There are videos. There are videos of me on the ground in a mud pit.

I have an interesting nose. (I hate my nose.) It is turned up, a la a pig nose. Oh, and I have always been heavier than most of the people I know. I remember when I was a kid, and the mean kids called me Ms. Piggy. Now, Fast forward more than 20 years. I am still fat, and I still have a turned-up nose. I was actually essentially rolling around in a pit of mud. I assure you, no one called me a pig.

This sounds silly but, this is one of the best things that ever happened to me. I stopped letting the bullies and mean people dictate my life. I can be healthy and active. It’s okay that I am not in fantastic (or even acceptable) physical condition. I went out and worked hard. I played. I had fun. No one told me I did not belong with them.

It is time to stop letting the voices from our past prevent us from living up to our full potential. Yeah, there were mean kids and people who pointed out our flaws. Wanna hear a secret? My son has my nose. In fact, he looks pretty much like a male version of me. I think he is the most handsome person on the planet. I do not see those features as flaws on him.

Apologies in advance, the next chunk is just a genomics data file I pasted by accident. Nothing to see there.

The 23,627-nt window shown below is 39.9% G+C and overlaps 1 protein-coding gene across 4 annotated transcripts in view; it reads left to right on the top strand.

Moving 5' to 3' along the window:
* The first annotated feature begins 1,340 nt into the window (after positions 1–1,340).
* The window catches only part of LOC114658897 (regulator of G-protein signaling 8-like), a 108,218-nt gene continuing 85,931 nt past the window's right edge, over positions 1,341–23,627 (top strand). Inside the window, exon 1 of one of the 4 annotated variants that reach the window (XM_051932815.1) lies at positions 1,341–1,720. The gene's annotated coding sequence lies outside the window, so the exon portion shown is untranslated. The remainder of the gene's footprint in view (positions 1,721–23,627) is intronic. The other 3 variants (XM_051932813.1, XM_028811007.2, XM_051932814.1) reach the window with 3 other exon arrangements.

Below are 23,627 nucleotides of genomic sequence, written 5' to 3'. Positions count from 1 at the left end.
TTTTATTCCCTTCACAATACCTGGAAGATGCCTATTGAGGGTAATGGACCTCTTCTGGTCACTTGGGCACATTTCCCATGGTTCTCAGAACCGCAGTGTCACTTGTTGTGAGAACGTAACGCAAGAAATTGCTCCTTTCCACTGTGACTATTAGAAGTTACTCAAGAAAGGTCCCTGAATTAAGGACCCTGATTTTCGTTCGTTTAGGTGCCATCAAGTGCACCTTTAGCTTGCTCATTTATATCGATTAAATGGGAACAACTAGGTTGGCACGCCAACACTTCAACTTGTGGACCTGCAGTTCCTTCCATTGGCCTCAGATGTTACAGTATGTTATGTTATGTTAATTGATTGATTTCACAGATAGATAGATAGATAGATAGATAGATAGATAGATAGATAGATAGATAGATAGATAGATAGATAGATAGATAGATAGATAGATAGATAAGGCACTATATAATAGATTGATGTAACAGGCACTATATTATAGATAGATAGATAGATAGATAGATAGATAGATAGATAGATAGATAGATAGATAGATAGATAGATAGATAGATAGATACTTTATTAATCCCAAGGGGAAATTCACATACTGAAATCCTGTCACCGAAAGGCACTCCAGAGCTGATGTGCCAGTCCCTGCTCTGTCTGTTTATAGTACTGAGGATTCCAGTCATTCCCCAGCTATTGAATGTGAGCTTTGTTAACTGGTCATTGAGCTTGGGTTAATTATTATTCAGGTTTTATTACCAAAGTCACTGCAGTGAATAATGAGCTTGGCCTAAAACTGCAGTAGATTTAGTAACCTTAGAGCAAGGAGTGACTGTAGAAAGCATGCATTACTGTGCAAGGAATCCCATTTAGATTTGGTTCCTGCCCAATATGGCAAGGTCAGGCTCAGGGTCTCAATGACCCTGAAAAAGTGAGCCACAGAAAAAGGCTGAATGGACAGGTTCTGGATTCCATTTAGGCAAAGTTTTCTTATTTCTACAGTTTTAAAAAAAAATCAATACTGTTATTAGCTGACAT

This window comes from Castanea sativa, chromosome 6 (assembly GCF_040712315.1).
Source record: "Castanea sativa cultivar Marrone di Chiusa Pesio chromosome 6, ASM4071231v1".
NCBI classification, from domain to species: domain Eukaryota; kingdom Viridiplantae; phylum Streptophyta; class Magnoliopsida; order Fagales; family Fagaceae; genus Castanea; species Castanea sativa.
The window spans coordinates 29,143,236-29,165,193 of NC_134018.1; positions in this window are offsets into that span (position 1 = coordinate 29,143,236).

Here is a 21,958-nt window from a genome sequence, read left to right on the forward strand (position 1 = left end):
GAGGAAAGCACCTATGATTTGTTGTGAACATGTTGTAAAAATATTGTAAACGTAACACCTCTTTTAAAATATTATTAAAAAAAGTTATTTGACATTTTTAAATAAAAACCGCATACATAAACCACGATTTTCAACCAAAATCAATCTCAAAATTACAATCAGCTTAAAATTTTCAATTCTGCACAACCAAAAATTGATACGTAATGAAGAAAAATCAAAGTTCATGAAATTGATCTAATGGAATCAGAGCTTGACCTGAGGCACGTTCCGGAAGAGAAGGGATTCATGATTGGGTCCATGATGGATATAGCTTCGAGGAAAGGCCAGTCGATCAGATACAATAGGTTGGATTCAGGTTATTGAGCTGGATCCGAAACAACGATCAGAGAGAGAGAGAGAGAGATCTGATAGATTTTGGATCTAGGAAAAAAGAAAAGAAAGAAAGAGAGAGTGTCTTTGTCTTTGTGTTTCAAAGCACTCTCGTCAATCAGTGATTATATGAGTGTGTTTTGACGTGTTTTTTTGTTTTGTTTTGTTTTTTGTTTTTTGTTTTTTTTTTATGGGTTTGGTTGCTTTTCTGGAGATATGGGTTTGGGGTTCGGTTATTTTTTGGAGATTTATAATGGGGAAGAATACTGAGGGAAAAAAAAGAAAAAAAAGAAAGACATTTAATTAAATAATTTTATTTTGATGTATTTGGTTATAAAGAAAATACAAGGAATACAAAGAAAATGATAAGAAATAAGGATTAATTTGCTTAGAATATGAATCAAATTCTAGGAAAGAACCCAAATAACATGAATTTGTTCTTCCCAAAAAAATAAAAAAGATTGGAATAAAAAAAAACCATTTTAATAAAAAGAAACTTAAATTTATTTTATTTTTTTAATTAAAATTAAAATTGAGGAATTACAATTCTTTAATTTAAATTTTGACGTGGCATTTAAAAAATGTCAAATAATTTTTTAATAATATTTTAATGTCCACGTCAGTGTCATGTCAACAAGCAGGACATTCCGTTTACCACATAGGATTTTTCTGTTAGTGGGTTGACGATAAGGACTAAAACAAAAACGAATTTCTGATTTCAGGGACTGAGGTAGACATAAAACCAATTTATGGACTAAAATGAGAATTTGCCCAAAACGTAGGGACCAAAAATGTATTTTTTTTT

I now understand why it hurt my family so much all those years I thought I was ugly. I get it. I understand why it hurt them to see me hurting myself. I was hurting the person they loved.

Today, I am still fat. I am still slow and out of shape. I can do a burpee. I can go and have fun in the mud with a group of fitty friends. I am not ugly. Turns out, I have a lot to offer. Who I am to stand in my way?


Natives, Heroes, and Heat: Tough Mudder- Mesa